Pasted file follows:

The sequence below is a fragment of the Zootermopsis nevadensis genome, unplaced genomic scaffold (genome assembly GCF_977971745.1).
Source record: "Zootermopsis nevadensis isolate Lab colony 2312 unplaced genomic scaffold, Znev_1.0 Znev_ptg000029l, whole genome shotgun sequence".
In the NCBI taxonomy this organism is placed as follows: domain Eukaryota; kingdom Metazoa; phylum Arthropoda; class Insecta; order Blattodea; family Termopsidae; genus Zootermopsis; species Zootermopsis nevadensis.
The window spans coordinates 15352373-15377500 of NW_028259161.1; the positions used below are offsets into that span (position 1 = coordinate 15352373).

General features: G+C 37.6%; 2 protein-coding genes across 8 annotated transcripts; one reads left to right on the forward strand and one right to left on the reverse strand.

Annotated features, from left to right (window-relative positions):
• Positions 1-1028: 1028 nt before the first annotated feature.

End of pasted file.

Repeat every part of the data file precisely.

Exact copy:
The sequence below is a fragment of the Zootermopsis nevadensis genome, unplaced genomic scaffold (genome assembly GCF_977971745.1).
Source record: "Zootermopsis nevadensis isolate Lab colony 2312 unplaced genomic scaffold, Znev_1.0 Znev_ptg000029l, whole genome shotgun sequence".
In the NCBI taxonomy this organism is placed as follows: domain Eukaryota; kingdom Metazoa; phylum Arthropoda; class Insecta; order Blattodea; family Termopsidae; genus Zootermopsis; species Zootermopsis nevadensis.
The window spans coordinates 15352373-15377500 of NW_028259161.1; the positions used below are offsets into that span (position 1 = coordinate 15352373).

General features: G+C 37.6%; 2 protein-coding genes across 8 annotated transcripts; one reads left to right on the forward strand and one right to left on the reverse strand.

Annotated features, from left to right (window-relative positions):
• Positions 1-1028: 1028 nt before the first annotated feature.